Leyland Forum

Full Version: Philae probe is set to make the first-ever landing on a comet
You're currently viewing a stripped down version of our content. View the full version with proper formatting.
Pages: 1 2
On 12 November, Rosetta’s Philae probe is set to make the first-ever landing on a comet when it touches down on Comet 67P/Churyumov–Gerasimenko.

Exciting stuff.

www.esa.int
Martin

I just watched the live TV speeches by the participants, what a wonderful story. Smile

Lots of hard work and it seems international collaboration over many years - well done all concerned - hope to hear more about the knowledge we gain from this - apart from what we have already learned by getting there.

Regards

Peter
Nice to see collaboration instead of conflict, long may it last for the benefit of all.
I was listening to it live on radio when one of the presenters asked one of the daftest questions "how will it get back". Probably rates alongside Will Young when he was unknown and appearing on the show that would make him famous " do you have a girl friend".
It must be very efficient getting there and back on a single tank of petrol............................because there are no service stations out there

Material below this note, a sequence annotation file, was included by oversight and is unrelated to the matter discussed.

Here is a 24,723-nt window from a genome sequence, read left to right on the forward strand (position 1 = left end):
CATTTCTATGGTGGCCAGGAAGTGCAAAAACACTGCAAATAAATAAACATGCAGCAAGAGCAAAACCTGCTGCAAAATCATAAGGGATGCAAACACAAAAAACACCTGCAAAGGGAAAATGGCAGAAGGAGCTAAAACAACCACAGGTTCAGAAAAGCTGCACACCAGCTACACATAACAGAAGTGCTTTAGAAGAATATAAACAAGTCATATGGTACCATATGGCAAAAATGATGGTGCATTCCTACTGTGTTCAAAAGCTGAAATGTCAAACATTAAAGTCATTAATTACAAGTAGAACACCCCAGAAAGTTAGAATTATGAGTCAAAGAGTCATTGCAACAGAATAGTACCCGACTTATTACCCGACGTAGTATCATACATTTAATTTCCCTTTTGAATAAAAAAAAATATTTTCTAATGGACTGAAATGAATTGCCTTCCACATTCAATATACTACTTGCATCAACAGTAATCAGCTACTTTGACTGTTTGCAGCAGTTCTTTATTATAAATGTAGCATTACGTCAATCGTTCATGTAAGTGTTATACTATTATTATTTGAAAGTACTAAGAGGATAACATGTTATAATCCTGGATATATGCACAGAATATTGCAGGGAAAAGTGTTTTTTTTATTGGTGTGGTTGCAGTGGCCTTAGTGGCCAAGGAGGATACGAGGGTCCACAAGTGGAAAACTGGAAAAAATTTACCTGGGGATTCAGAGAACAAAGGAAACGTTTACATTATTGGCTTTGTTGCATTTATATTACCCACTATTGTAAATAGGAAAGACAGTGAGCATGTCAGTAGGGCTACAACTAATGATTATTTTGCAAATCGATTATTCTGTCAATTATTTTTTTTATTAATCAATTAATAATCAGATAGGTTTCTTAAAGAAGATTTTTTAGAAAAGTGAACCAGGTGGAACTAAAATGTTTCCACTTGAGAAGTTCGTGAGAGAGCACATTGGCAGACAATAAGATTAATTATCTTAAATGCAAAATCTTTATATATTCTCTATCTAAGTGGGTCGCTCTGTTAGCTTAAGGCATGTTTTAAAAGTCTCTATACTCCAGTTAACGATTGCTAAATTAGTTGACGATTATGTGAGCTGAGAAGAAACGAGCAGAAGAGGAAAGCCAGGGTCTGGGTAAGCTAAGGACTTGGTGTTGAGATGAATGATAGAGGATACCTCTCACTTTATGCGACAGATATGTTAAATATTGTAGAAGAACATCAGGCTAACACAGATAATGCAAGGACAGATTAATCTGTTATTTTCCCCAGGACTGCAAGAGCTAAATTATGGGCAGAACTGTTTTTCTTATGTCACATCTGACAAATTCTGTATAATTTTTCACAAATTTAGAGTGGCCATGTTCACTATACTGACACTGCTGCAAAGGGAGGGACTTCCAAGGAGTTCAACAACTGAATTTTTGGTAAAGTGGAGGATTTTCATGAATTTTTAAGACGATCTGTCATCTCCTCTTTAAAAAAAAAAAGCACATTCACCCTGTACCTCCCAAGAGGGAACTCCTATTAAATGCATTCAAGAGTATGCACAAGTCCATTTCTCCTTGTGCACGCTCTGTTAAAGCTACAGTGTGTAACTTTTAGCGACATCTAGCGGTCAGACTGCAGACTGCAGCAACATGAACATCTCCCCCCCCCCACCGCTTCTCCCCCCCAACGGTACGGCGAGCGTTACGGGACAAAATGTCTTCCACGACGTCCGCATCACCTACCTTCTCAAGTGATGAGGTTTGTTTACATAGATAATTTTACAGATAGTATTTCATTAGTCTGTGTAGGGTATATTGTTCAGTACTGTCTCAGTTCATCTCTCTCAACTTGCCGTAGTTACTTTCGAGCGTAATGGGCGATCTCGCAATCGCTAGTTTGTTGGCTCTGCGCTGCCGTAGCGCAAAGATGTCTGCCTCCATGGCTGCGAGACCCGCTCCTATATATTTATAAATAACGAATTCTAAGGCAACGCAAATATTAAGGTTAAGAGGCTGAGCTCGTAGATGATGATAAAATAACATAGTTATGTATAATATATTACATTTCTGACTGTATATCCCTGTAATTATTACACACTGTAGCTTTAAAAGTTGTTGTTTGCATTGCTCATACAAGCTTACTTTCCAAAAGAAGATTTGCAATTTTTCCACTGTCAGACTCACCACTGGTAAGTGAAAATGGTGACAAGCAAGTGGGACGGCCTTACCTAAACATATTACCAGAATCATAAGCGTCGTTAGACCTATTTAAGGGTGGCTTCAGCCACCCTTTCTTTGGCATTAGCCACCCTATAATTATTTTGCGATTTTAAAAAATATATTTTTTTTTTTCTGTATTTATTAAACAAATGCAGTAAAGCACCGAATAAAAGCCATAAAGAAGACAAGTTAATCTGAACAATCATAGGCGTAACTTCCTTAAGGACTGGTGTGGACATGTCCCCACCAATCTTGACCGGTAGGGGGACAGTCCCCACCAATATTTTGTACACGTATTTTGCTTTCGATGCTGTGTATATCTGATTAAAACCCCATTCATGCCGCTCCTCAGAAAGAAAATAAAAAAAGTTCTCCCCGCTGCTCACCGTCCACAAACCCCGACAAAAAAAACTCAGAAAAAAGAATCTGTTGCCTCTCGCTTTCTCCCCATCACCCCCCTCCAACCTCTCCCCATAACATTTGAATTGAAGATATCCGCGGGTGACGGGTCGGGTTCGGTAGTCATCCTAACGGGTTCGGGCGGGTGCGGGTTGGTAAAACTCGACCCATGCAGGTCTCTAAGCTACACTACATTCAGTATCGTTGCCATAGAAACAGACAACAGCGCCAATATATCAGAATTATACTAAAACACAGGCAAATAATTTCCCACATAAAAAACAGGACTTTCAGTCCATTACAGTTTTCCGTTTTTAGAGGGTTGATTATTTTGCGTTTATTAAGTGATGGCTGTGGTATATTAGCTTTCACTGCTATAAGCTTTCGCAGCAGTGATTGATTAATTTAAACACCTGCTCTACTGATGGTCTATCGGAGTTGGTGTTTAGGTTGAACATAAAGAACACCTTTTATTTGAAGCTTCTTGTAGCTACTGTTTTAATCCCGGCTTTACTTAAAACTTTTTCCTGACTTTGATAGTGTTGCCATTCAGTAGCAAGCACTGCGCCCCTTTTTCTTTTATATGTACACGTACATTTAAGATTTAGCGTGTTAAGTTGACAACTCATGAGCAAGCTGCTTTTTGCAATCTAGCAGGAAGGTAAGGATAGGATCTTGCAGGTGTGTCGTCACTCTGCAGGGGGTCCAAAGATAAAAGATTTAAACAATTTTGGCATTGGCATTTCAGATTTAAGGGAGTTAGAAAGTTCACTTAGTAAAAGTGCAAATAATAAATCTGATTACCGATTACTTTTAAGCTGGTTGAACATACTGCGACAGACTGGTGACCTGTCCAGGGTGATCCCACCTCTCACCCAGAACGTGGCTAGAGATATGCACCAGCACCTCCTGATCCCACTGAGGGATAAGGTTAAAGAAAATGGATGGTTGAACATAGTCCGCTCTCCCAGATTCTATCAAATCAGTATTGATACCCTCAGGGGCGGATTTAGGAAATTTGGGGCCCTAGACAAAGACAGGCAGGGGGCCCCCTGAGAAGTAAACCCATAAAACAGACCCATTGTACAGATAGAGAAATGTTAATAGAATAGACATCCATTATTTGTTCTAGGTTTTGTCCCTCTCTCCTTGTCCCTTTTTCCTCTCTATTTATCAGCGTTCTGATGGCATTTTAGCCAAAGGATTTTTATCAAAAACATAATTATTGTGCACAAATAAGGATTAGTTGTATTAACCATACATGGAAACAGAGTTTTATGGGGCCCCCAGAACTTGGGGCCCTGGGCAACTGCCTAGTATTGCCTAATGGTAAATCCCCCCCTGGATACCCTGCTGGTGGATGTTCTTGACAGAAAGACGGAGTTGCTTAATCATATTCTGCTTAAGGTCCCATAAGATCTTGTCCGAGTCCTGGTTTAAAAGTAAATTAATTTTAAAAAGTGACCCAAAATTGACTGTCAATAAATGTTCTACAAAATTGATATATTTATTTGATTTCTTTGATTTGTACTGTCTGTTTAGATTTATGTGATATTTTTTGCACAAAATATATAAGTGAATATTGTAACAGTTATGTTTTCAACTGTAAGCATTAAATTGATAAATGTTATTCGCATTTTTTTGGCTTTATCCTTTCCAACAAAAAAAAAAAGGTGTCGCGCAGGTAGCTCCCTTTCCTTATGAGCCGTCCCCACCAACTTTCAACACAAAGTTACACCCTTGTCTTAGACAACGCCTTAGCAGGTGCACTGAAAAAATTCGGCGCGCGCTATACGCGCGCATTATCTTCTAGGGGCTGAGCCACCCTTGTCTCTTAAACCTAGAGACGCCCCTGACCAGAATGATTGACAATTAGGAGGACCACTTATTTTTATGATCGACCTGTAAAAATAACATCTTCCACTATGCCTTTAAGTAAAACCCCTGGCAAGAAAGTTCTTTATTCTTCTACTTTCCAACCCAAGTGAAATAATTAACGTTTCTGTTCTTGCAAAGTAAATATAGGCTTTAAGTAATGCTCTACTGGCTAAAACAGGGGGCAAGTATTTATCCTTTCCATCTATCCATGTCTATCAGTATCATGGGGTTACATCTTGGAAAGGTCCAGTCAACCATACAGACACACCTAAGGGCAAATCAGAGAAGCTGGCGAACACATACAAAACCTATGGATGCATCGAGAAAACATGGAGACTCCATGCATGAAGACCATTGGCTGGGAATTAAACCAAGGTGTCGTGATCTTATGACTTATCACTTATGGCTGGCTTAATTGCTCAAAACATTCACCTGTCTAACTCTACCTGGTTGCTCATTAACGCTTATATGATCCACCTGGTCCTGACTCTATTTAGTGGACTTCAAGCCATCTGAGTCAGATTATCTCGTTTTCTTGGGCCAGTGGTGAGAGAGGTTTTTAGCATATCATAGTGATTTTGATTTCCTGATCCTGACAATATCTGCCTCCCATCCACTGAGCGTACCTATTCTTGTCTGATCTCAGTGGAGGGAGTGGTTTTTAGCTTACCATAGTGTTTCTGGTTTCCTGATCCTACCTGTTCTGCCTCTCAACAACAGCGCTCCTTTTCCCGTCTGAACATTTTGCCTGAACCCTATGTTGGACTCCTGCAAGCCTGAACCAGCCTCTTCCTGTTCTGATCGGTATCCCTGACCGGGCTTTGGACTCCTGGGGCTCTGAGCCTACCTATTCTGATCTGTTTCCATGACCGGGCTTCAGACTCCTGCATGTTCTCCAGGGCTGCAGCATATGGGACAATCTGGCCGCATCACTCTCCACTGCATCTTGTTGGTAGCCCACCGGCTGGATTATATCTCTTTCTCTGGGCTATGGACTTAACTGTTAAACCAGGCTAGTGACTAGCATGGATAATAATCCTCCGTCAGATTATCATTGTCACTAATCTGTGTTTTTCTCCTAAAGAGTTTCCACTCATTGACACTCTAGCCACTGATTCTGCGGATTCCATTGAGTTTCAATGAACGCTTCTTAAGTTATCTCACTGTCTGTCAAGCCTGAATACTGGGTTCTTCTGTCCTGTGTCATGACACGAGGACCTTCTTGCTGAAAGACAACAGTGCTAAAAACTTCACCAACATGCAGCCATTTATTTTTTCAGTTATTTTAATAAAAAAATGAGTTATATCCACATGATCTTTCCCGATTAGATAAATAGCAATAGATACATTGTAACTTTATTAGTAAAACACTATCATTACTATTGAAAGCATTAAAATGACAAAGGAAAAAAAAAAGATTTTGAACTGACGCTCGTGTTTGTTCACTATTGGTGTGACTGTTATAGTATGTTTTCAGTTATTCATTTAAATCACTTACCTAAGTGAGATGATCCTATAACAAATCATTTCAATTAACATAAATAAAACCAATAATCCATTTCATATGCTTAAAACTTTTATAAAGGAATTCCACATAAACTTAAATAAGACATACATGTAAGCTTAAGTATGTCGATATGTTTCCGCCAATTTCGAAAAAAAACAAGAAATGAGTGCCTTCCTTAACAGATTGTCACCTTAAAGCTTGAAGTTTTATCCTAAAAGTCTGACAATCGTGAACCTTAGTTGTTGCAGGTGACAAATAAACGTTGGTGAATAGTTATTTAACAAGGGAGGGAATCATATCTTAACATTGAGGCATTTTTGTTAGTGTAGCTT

It is just a glorified copy of the Top Gear stunt when a helicopter was landed on a moving car Big Grin
I think it's died?
It's just sleeping until it gets more light
Unfortunately, according to US news sources, the probe mistakenly landed on the dark side of the comet and will never get any sunshine. The batteries are already dead and won't get solar power to revive.

A lot of money for 30 hours of exploration.


Frank
The good news is that the probe has pretty much done what it supposed to. It landed in the correct place but the harpoons failed to go off. It then bounced about 1/2 a mile and came to rest near a cliff but ended up on it's side.

Quote:Engineers did manage to maximise the possibility of it happening, though, by sending a command to reorientate the lander.

This involved raising Philae by 4cm and rotating its main housing by 35%. This will ensure the largest solar panel catches the most light.

Prof Mark McCaughrean, Esa's senior scientific advisor, told the BBC that the agency was "hugely happy".

"All of the science instruments on board have done all the work they were supposed to do, so we have huge amounts of data back on the ground now, which is really exciting," he said.

bbc.co.uk
Pages: 1 2
Reference URL's